A Novel All-Trans Retinoid Acid Derivative 4-Amino-2-Trifluoromethyl-Phenyl Retinate Modulates Growth Arrest and Apoptosis of Human Breast Cancer Cell MDA-MB-231

  • Jiali Zhou
  • Jibin Tang
  • Ruibao Jiao
  • Qing Zhou
  • Yuan Wang

Abstract

4-Amino-2-trifluoromethyl-phenyl retinate (ATPR) is a novel All-trans Retinoid Acid (ATRA) derivative. The primary aim of this study was to characterize whether ATPR could contribute to growth arrest and apoptosis of breast cancer cell MDA-MB-231. MDA-MB-231 cells were exposed to ATPR. MTT assay was performed to detect the proliferation. Flow cytometry analysis was used to reveal the cell cycle distribution. RT-PCR was performed to reflect the transcription level of cell cycle protein p21 and cyclinD1. Hoechst staining was used to examine cell apoptosis. Western blot analysis was performed to detect the expression levels of p-p38, total p38, p53, iASPP, apoptosis-associated proteins Bcl-2, Bax, caspase-3. The cell proliferation was decreased in a concentration- and time-dependent manner by ATPR. The ATPR mediated G0-G1 phase arrest on MDA-MB-231 and promoted apoptosis of MDA-MB-231. In addition, the ATPR could increase the expression of p53 and decrease the expression of iASPP and the phosphorylation of p38. After combined with SB203580, ATPR could induce an enhancement of transcription level of p21, a reduction of transcription level of cyclinD1, an increase in Bax expression, a decrease in Bcl-2 level. Besides, the p53 was elevated while the expression of iASPP was declined more obviously, and that caused a further decrease in the phosphorylation of p38. These results suggested that ATPR contributed to apoptosis and growth inhibition of MDA-MB-231 in a time- and dose-dependently. The mechanism might be related to disruption of p38 signaling and activation of p53.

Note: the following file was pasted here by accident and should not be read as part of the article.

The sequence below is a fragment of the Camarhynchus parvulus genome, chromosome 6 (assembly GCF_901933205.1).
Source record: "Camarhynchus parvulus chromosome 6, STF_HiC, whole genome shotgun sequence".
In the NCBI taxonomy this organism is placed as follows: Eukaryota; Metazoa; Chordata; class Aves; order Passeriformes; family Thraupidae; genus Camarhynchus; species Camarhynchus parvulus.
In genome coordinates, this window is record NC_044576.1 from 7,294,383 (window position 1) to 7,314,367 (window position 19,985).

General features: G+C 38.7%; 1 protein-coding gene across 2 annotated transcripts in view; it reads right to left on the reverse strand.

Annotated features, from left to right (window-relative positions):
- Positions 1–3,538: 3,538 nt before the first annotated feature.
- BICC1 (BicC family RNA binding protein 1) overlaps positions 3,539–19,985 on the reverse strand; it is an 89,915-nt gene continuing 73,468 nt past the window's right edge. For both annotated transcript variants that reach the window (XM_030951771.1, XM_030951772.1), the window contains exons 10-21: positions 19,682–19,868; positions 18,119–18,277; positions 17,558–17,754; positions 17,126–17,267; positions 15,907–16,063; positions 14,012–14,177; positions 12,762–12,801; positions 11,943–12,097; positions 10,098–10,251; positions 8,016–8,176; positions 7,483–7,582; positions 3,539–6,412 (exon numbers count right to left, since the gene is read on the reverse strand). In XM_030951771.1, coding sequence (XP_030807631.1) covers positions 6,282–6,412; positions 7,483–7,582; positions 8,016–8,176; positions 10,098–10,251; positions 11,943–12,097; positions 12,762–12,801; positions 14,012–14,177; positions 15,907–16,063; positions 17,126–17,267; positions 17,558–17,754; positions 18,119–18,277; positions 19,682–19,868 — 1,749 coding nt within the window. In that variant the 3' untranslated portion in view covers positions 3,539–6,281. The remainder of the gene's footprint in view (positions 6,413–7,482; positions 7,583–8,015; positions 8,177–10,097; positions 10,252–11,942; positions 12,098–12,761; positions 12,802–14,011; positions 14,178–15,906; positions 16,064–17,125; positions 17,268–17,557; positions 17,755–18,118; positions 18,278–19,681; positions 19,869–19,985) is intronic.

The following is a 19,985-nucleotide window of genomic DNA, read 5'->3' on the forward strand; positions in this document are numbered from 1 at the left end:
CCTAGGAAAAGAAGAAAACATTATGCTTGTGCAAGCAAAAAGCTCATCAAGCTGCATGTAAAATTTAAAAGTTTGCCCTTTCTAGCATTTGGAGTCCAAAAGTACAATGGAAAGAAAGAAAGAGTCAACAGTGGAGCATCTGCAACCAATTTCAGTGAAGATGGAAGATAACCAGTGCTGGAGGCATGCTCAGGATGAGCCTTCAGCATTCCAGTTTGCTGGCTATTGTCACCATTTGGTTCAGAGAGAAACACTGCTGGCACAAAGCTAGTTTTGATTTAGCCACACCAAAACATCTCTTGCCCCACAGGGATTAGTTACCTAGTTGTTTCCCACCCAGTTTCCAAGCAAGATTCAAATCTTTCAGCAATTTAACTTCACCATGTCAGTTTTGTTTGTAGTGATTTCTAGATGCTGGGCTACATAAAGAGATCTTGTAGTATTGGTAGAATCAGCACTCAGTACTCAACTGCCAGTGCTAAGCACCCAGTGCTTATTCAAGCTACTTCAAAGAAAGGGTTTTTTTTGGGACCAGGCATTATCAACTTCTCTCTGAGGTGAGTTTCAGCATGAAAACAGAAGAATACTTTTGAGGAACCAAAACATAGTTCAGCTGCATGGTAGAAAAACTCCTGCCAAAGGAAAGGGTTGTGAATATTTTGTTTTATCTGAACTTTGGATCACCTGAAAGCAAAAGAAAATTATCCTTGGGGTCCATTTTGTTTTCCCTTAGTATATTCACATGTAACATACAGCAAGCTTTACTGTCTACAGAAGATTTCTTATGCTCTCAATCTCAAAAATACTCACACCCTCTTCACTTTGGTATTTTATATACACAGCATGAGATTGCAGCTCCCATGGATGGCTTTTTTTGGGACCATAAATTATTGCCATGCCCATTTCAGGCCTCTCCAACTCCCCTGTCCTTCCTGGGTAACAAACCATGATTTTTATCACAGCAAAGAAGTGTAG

Published
2017-12-10
How to Cite
ZHOU, Jiali et al. A Novel All-Trans Retinoid Acid Derivative 4-Amino-2-Trifluoromethyl-Phenyl Retinate Modulates Growth Arrest and Apoptosis of Human Breast Cancer Cell MDA-MB-231. Current Science, [S.l.], v. 113, n. Issue 7, dec. 2017. ISSN 0011-3891. Available at: <http://currentscience.org/index.php/CS/article/view/179>. Date accessed: 20 apr. 2018.